Enterprise 2.0 applications fall into three categories: Communication - Operation - Customer. E2.0 applications have to follow two rules: 1) Do no harm - to existing business or business systems. 2) Increase revenue or margin as the result of their use.

E2.0 has been too narrow in its definition (social) and too ignorant to the realities of all enterprises today. E1.0 made the mistake of ignoring the first rule and never quite made any confident that the second rule was ever achieved. E2.0 applications exist, are being implemented, and are strictly obeying the first two rules.

One such implementation we participated in delivered a 300% increase in productivity, accuracy improvements from 99.6% to 99.9996% and consumables reductions of 91% without touching a single line of code in the host; done in less than 3 weeks. There was not a single social application in the mix; instead addressing all three segments of the customers business (F100 Mfg). In the near term we will do our best to contribute to the definition of E2.0 solutions by demonstrating their value and use to commercial benefit.

Hi. Excellent, thanks. I just question your defini...


Excellent, thanks.
I just question your definition of emergent - to check I googled 'define: emergent' and didnt find one answer that agreed with yours.

Agree a lot of what you posted here. I also wrote...


Agree a lot of what you posted here. I also wrote a fairly detailed response to Howlett

My response focused more on case studies and real world examples of business pain.

For me, the key point here is that the "Enter...


For me, the key point here is that the "Enterprise 2.0" discussion offers a variety of new ways of working that can be incorporated into the business world we already occupy. You are correct, I feel, in saying that E2.0 is not an evolution of E1.0 (and for me the very versioning itself is presumptious).

The capabilities and behaviours that people refer to as E2.0 need to be woven into existing successful business practices to replace or support those that are not fully effective. It is therefore neither evolution or revolution. It is simply a toolkit that we can select from as appropriate to our needs and circumstances.

The Enterprising Architect

My previous comment uses a somewhat skewed interpr...


My previous comment uses a somewhat skewed interpretation of the word "emergent", but the point remains that the antecedent to the word appears to be the software, which I consider to be awkward regardless.

But on to your main points--I define Enterprise here as an organization whose mission requires longevity and size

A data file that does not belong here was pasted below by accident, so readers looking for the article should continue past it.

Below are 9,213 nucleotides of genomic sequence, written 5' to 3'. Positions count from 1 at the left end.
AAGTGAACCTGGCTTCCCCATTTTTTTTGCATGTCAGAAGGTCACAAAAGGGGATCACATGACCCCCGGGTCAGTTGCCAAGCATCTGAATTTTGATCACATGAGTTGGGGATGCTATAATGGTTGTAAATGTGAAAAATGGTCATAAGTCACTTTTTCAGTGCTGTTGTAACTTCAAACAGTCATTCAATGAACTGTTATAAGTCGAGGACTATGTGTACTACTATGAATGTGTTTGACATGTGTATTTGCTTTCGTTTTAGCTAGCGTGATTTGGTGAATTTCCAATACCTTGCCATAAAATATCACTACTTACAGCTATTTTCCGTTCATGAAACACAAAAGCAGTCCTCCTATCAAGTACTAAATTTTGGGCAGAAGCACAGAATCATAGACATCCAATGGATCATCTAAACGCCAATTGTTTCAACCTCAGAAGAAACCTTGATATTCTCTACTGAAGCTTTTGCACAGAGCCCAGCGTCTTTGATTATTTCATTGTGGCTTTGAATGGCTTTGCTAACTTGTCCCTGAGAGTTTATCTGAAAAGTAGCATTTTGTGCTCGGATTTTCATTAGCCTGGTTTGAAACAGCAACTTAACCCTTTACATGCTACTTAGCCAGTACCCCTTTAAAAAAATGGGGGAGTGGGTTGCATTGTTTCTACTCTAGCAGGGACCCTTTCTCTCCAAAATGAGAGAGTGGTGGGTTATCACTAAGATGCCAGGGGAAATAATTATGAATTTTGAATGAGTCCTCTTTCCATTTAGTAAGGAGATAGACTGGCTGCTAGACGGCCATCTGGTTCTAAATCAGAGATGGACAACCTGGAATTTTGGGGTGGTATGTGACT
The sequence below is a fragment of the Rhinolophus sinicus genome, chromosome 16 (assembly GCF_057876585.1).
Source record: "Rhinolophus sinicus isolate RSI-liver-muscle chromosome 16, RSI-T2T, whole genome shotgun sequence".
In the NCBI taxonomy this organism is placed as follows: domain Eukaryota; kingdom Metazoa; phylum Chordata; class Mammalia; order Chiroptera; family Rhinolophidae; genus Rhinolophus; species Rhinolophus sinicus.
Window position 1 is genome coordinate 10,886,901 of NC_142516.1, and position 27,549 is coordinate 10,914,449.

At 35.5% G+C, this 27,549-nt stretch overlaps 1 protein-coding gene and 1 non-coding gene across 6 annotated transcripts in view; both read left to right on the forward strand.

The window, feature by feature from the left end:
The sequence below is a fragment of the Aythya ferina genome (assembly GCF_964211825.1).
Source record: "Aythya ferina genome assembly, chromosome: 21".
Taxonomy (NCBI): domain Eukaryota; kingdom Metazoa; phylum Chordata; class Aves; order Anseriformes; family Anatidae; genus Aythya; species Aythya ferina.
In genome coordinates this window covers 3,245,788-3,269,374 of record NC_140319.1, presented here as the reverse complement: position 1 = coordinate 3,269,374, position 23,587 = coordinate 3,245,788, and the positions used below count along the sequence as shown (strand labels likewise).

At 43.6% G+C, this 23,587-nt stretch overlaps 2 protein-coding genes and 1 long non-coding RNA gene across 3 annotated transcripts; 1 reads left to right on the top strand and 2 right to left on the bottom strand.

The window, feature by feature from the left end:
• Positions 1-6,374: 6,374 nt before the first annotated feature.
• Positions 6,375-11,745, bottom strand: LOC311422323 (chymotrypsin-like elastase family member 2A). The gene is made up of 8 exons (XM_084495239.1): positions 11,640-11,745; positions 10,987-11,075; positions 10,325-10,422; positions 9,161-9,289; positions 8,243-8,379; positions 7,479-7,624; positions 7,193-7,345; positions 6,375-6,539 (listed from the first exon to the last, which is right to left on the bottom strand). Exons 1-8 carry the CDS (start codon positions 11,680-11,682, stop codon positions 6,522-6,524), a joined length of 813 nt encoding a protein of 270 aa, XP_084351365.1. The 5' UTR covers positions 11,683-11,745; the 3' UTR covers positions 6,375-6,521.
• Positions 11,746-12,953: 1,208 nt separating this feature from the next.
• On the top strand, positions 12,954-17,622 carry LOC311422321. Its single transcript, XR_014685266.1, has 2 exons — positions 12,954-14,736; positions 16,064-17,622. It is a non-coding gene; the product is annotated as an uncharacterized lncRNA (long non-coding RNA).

If we take longevity as a part of the definition of Enterprise, we need to consider the long-term success of so-called "Enterprise 2.0" software.

Successful software becomes a deep and permanent part of the infrastructure of the Enterprise, sometimes referred to as "Legacy".

If we can look back in 20, 30 or 40 years and see some of the software we are developing today in perpetual use, I think we can consider it to have been a success.

I find this definition that you cite of Enterprise...


I find this definition that you cite of Enterprise 2.0 a bit awkward:

Enterprise 2.0 is the use of emergent social software platforms within companies, or between companies and their partners or customers.

The antecedent for emergent appears to be social software platforms, so it's easy to conclude that this definition is only valid during the time that such software "emerges".

Another problematic aspect to this definition is the word "companies". This conflates the concept of a company with the Enterprise, when in fact I'm very deliberate to define Enterprise (as an organization whose mission requires size and longevity) in such a fashion so as to include Government organizations. In fact the "mission requires" definition actually embraces organizations that aspire to size and longevity but dont have them yet.

The reason why I am choosing to pick on that definition is that it actually uses one of my favorite words from the #E2conf which is "emergent".

I believe it should read in a way that disambiguates the use of the word and makes it clear that emergent refers to a property of the software in combination with its proper use.

Since this comment is only about how Enterprise 2.0 is (poorly) defined, I'll reserve a comment for the rest of this well thought out piece in a follow on post.

My 2 cents,